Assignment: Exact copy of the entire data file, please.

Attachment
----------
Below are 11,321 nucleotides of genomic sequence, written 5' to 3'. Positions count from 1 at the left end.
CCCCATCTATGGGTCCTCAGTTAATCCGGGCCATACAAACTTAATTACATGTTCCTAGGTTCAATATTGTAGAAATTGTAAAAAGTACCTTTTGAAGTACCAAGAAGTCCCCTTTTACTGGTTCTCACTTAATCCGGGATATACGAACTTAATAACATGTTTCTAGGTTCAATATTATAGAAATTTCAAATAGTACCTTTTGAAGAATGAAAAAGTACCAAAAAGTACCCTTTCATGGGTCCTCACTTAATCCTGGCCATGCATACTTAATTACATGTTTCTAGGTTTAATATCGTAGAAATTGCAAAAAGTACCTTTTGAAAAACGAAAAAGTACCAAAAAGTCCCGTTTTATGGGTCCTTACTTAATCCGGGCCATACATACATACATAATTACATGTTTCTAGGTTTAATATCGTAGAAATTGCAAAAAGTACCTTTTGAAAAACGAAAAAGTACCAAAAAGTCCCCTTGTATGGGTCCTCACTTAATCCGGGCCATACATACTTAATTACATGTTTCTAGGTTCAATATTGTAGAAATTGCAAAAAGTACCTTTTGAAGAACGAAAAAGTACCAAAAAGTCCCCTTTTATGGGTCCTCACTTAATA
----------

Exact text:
Below are 11,321 nucleotides of genomic sequence, written 5' to 3'. Positions count from 1 at the left end.
CCCCATCTATGGGTCCTCAGTTAATCCGGGCCATACAAACTTAATTACATGTTCCTAGGTTCAATATTGTAGAAATTGTAAAAAGTACCTTTTGAAGTACCAAGAAGTCCCCTTTTACTGGTTCTCACTTAATCCGGGATATACGAACTTAATAACATGTTTCTAGGTTCAATATTATAGAAATTTCAAATAGTACCTTTTGAAGAATGAAAAAGTACCAAAAAGTACCCTTTCATGGGTCCTCACTTAATCCTGGCCATGCATACTTAATTACATGTTTCTAGGTTTAATATCGTAGAAATTGCAAAAAGTACCTTTTGAAAAACGAAAAAGTACCAAAAAGTCCCGTTTTATGGGTCCTTACTTAATCCGGGCCATACATACATACATAATTACATGTTTCTAGGTTTAATATCGTAGAAATTGCAAAAAGTACCTTTTGAAAAACGAAAAAGTACCAAAAAGTCCCCTTGTATGGGTCCTCACTTAATCCGGGCCATACATACTTAATTACATGTTTCTAGGTTCAATATTGTAGAAATTGCAAAAAGTACCTTTTGAAGAACGAAAAAGTACCAAAAAGTCCCCTTTTATGGGTCCTCACTTAATA